This is totally different from completely denying bail to a foreigner till the time of his trial under the new amendment to the UAPA. The Amendment states that no bail shall be granted to a person accused of an offence punishable under this Act, if he is not an Indian citizen and has entered the country unauthorisedly or illegally except in very exceptional circumstances and for reasons to be recorded in writing.

While numerous judgments were cited to explain the provision of anticipatory bail and the right to bail in India. As regards the non-applicability of s 438 CrPC, the Court declared it constitutional with its reasoning based on the lines below;

“para 328 – where a person accused of a non-bailable offence is likely to abscond or otherwise misuse his liberty while on bail, will have no justification to claim the benefit for anticipatory bail. Can it be said with certainty that terrorists and disruptionists who create terrorism and disruption and inject sense of insecurity, are not likely to abscond or misuse their liberty if released on anticipatory bail?”

Coming to the more important aspect of severely restricting the conditions of bail, it was contented by the petitioners that that this subsection infringed the underlying principle of Articles 21 and 14 of the Constitution as the is made it impossible for even an innocent person to get bail when he is falsely charged with an offence under the TADA Act. Stating that it is a a salutary principle of criminal justice is that every person is presumed to be innocent till he is proved to be guilty, this provision under challenge goes diametrically contrary to that principle. Reliance was placed by the petitioners (para 339) on Gudikanti Narasimhulu v. Public Prosecutor, (1978) 1 SCC 240, wherein Krishna Iyer, J. has commenced his judgment with a prefatory note reading,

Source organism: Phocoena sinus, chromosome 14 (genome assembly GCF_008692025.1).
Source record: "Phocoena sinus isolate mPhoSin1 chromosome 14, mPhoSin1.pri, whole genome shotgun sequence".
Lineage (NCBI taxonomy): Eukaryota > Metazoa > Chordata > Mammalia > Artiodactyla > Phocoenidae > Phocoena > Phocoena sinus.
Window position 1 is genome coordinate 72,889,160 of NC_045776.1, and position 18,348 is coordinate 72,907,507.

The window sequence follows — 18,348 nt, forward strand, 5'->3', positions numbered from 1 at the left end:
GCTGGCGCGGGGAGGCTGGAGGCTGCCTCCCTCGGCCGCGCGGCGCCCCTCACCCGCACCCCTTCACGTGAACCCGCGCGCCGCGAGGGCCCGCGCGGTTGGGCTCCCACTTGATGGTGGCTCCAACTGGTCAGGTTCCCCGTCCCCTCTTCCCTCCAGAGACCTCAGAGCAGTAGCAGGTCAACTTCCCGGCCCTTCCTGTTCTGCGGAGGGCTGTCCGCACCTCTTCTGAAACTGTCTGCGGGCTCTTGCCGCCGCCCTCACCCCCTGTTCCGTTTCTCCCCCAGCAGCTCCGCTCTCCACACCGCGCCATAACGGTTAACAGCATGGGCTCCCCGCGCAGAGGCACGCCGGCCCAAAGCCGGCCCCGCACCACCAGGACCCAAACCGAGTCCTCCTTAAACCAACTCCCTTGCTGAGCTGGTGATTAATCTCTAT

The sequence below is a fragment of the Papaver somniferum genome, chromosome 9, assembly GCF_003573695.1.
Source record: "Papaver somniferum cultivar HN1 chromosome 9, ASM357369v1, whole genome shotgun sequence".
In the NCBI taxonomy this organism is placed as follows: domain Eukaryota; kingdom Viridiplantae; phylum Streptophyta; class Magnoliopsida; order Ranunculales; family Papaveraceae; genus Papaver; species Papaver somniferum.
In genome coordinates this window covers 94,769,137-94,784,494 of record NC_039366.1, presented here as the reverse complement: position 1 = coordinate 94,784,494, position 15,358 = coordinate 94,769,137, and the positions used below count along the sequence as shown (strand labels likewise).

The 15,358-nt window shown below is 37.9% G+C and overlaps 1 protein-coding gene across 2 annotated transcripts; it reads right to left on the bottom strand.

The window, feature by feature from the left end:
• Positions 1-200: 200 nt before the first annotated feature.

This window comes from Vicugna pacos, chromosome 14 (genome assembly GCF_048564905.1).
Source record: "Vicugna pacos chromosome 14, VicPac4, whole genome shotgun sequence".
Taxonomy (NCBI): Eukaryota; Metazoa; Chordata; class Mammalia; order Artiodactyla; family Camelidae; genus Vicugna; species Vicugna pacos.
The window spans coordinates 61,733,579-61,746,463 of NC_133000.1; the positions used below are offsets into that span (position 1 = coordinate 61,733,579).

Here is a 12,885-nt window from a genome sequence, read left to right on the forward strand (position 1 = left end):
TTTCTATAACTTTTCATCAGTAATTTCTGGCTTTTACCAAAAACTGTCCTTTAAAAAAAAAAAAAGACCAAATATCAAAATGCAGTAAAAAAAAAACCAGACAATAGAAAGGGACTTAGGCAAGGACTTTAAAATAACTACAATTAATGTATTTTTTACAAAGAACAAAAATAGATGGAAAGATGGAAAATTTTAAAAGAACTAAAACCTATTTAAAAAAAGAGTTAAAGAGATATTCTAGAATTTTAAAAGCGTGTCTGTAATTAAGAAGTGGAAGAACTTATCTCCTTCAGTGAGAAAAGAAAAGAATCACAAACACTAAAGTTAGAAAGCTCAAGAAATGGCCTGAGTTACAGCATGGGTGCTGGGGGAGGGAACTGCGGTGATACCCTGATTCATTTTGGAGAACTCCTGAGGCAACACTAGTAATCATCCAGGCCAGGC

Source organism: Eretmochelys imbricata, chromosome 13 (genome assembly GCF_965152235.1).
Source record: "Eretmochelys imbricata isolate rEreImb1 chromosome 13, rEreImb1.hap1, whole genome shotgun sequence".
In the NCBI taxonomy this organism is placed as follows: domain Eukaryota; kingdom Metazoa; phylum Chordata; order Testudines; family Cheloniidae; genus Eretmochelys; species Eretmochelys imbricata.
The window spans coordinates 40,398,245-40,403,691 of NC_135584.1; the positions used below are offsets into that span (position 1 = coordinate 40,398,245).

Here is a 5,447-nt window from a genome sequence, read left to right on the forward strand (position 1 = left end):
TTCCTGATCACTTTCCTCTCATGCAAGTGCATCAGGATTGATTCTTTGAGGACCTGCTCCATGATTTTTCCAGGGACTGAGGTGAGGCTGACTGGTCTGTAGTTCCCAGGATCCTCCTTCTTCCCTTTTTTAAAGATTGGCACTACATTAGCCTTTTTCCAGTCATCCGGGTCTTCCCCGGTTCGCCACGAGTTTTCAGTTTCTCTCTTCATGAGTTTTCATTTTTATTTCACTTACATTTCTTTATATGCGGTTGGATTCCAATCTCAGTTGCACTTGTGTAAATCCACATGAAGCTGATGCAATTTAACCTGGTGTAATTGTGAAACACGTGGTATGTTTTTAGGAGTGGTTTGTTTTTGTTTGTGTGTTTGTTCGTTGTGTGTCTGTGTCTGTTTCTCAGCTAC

“‘Bail or jail?’ at the pretrial or post-conviction stage belongs to the blurred area of the criminal justice system and largely hinges on the hunch of the Bench, otherwise called judicial discretion” and observed,

“The significance and sweep of Article 21 make the deprivation of liberty a matter of grave concern and permissible only when the law authorising it is reasonable, even-handed and geared to the goals of community good and State necessity spelt out in Article 19”

The Crux of the argument by Ram Jethmalani and VM Tarkunde in this case was the there is a constitutionally guaranteed right to bail that has been held to be entrenched in Article 21 and restricting it to conditions other than that mentioned in s. 437 of the CrPC are violative of the right. The State placed reliance on the fact that there was sufficient ratio to state that the right to bail has at its core the idea of protection of the public and justice concerns. Added to this he brought in the idea of community justice which the Court relying on held’

“para 351 – No doubt, liberty of a citizen must be zealously safeguarded by the courts; nonetheless the courts while dispensing justice in cases like the one under the TADA Act, should keep in mind not only the liberty of the accused but also the interest of the victim and their near and dear and above all the collective interest of the community and the safety of the nation so that the public may not loose faith in the system of judicial administration and indulge in private retribution.”